Effective sample size

July 16, 2008

The notion of “effective sample size” is useful when comparing the information gathered using a certain sampling method to information gathered (or that would be gathered) with a different – reference – sampling method when applied to the same population. Given a known level of uncertainty of an estimate – the one achieved with the sampling method and sample size actually used, the “effective sample size” is the size of the sample that would be needed to achieve the same level of uncertainty if the reference sampling method were used instead.

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The latest issue of the IMS bulletin contains a letter in which a reader, Anirban DasGupta from Purdue University, lays out his thoughts regarding Ning-Zhong Shi’s MLE conjecture. Evidently, DasGupta’s comments were considered of higher relevance than my own letter to the bulletin’s editors regarding the conjecture, a letter which described the same counter-example to the conjecture that appears in the post linked above.

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The self-review system

July 2, 2008

This post presents a substitute to the peer-review system: a method to regulate the publication of scholarly work in journals. For background see: Academia as the industry of self promotion and Taking the self promotion out of academia.

Notification of intent to publish, waiting period, publishing quota

A person who intends to engage in research in a field and may wish to publish results, or who already has material he wishes to publish, will submit an indication of intent to publish to a central repository tracking research activity. In that indication of intent, the person submitting will indicate a field, or a small number of fields (up to, say, 4) in which he will be active. Each field is associated with a set of journals – the sets may overlap.

A person may, at any time, revise the set of fields in which he is active – but leaving the number of fields of activity below or at the limit (i.e., 4).

Once an indication of intent to publish in a certain field is given, a waiting period is in effect – say, 18 months. After that period, the researcher may publish in the journals covering that field at any time. A researcher may not publish more than a fixed amount of papers, say, 3, in a fixed amount of time, say 10 years. A multiple-author paper counts toward the quotas of each of the authors as 1/2 of a paper.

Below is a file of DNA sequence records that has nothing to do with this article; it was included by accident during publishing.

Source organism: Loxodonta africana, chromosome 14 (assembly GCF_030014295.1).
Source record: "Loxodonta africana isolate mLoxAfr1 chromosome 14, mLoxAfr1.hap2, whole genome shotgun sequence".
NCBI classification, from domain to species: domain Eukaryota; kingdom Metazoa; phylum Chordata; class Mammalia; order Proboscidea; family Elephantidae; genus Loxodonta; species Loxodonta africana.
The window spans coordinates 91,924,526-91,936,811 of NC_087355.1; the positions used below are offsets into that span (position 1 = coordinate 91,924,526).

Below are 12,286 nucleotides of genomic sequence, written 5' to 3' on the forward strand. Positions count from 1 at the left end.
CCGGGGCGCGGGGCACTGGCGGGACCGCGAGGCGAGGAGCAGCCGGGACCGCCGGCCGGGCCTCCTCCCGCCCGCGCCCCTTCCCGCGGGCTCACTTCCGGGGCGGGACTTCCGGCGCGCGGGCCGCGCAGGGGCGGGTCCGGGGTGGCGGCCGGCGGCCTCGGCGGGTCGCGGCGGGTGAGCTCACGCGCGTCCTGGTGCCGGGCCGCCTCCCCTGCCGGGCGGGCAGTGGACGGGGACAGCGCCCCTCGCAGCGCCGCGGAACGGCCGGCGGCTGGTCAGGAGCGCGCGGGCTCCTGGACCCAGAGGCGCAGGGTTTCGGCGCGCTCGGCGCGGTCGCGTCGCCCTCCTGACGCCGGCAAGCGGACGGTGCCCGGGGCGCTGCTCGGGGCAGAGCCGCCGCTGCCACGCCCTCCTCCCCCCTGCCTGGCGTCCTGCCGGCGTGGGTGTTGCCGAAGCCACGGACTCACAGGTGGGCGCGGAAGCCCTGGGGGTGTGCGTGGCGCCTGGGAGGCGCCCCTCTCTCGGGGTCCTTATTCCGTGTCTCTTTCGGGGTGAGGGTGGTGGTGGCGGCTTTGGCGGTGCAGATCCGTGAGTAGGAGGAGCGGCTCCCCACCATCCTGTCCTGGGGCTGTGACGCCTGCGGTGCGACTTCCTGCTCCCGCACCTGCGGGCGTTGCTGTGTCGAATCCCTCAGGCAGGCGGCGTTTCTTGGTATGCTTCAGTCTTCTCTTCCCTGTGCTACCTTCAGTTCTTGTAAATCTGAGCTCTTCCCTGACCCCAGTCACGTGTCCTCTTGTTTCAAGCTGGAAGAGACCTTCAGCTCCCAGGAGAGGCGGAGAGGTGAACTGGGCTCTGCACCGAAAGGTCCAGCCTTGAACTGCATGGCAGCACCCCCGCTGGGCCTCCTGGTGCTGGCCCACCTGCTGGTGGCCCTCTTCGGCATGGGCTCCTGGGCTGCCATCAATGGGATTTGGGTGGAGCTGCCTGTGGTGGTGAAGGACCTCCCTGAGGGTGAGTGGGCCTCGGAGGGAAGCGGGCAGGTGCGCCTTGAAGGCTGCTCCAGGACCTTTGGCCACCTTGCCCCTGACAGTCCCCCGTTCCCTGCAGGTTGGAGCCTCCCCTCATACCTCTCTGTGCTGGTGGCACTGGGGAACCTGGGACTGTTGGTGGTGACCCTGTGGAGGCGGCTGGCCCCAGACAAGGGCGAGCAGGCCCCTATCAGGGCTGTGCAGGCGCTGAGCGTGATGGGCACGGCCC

Rationale: The rationale for the imposition of a quota is discussed in the background documents above. The imposition of a wait period is aimed at minimizing abuse of the system by people who are not committed to sustained contemplation of a field of research, such as activists of various sorts.

Submission, refereeing

Once an author or a group of authors decide to publish in a certain journal, and if all the authors are within their quotas and beyond their waiting period, they submit a manuscript to the editors of the journal. If the authors so wishes, they may choose to go through a process of refereeing. The authors can choose a set of referees (up to, say, 3) from a list provided by the journal. The referees’ must excuse themselves promptly or write their reports within a set period. The authors may introduce changes to the paper after receiving the referees’ reports. If both the authors and referees are willing, further communication may take place.

Referees’ reports and any communications between the author and the referees are published together with the paper. If these are too long, a prefix is published together with a link to a full version.

Rationale: In the suggested scheme refereeing is seen as a service rendered by the research community to the individual researchers active in the field. Its role is not to block unworthy papers but to help authors produce better papers. Publishing referee-author communications benefits readers by providing third party comments on the paper, and guarantees that referees receive appropriate credit for their work.

Form of publication, page limit, automatic redaction, link to full version

The refereed manuscript (or the unrefereed manuscript, if the authors declines to take advantage of the refereeing process) is truncated at a certain amount of pages (say, 20) and scanned automatically for discouraged patterns (say, profanities or unpleasant typesetting), which are redacted. The author can then resubmit a corrected version or accept the automatically edited version as is. This final version is published in the journal chosen by the authors. If the author so wishes, he may provide an opt-in link (i.e., a link which requires a certain amount of attention to follow) to a full version of the paper which he would host and which is not constrained by the page limit and the pattern prohibitions.

Rationale: The rationale for the guaranteed publication is discussed in the background documents above. The page limit in the centrally hosted version is meant to encourage authors to make their points succinctly.